5

I have a file with multiple lines/rows, and each line contains a variable amount of columns:

Name1 String111 String112
Name2 String121 String122 String123
Name3 String131 String132 String133 String134

And so on and so forth (no pattern as to what line has how many entries). I would like to add the name in the first column to the beginning of every column in that line/row such that I end up with:

Name1 Name1String111 Name1String112
Name2 Name2String121 Name2String122 Name2String123
Name3 Name3String131 Name3String132 Name3String133 Name3String134

We can start it simple and get more complicated:

How to add a string such as "Test" to the beginning of every column?

How to add the value in column 1 to every column in that row, including column 1?

How to add the value in column 1 to every column in that row, not including column 1?

My best guesses:

I do not know how to call "every column" and I do not know how to make the command access the currently column so I can only add a string or the value in column 1 to a single other column:

awk -F'\t' -vOFS='\t' '{ !$1 = "hello" $2}' 
awk -F'\t' -vOFS='\t' '{ !$1 = $1 $2}' 

Is there a good resource on where I can learn this syntax?

0
10

Just iterate over all fields starting with the second, and concatenate the first field to whatever you already have:

$ awk '{ for(i=2;i<=NF;i++){ $i = $1$i }}1' file
Name1 Name1String111 Name1String112
Name2 Name2String121 Name2String122 Name2String123
Name3 Name3String131 Name3String132 Name3String133 Name3String134

The 1 in the end is awk shorthand for "print the current line". You could write the same thing like this:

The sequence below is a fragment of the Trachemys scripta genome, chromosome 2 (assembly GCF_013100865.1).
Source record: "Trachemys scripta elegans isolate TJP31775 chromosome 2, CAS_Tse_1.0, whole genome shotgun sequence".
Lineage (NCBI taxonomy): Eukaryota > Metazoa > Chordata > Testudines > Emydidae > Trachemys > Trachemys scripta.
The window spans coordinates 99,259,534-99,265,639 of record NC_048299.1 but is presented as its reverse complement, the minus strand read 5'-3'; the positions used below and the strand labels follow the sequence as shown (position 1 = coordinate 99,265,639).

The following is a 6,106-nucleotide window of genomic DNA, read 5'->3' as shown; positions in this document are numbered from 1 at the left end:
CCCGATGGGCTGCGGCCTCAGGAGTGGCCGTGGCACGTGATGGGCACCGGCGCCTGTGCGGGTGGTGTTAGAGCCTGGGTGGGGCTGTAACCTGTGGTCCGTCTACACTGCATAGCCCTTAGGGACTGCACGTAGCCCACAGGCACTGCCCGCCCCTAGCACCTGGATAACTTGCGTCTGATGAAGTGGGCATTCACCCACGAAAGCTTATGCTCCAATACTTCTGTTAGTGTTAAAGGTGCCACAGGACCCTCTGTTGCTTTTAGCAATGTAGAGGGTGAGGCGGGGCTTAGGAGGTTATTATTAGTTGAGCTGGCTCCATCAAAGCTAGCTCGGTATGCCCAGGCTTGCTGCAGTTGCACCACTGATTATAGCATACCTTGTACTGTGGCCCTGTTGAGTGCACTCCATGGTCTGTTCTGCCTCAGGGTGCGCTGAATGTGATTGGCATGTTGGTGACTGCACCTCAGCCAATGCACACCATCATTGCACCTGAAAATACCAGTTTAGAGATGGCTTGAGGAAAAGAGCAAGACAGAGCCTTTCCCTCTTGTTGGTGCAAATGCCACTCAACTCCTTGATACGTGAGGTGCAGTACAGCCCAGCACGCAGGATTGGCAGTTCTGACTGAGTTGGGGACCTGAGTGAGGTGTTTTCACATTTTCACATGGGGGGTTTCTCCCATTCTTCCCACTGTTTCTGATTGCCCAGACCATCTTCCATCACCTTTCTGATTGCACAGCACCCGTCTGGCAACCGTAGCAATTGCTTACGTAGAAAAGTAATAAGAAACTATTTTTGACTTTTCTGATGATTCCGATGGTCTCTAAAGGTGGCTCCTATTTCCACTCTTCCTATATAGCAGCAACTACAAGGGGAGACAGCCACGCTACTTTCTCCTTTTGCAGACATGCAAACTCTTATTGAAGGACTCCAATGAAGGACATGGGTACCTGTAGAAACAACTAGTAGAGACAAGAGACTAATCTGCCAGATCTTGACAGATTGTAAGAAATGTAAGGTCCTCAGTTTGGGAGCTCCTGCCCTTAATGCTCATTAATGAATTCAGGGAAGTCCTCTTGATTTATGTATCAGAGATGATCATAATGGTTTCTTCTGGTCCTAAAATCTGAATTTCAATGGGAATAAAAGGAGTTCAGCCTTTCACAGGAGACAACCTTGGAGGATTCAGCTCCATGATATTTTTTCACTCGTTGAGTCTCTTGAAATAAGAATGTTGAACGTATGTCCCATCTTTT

$ awk '{ for(i=2;i<=NF;i++){ $i = $1$i }; print}' file
Name1 Name1String111 Name1String112
Name2 Name2String121 Name2String122 Name2String123
Name3 Name3String131 Name3String132 Name3String133 Name3String134

The basic idea above can be trivially expanded to match all of your examples. NF is the special awk variable that holds the number of fields; it will always be set to however many fields are present in the current line. Then, awk allows you to refer to specific fields using a variable. So if you set i=5, then $i is equivalent to $5. This then lets you iterate over all fields using the for(i=2;i<=NF;i++) { } format which sets i to all numbers from 2 to the number of fields on this line.

0
4

If your first field can't contain & then all you need is:

$ awk '{gsub(/[[:space:]]+/,"&"$1)}1' file
Name1 Name1String111 Name1String112
Name2 Name2String121 Name2String122 Name2String123
Name3 Name3String131 Name3String132 Name3String133 Name3String134
2

In any awk:

awk '{ OFS=" "$1; $1=$1 }1' infile

this sets OFS to <SPC><first-column's-value> then re-evaluate the fields based on the OFS by $1=$1 then print (see awk idiom 1).

can be written also as following

awk '{ OFS=" "$1 } $1=$1' infile

... but then that would fail for the lines that first field is 0; here we can use empty string "" to force awk for string assignment, so the result of $1=$1"" would always evaluate true and so result of assignment would be true then default print action will be triggered for those lines as well:

awk '{ OFS=" "$1 } $1=$1""' infile

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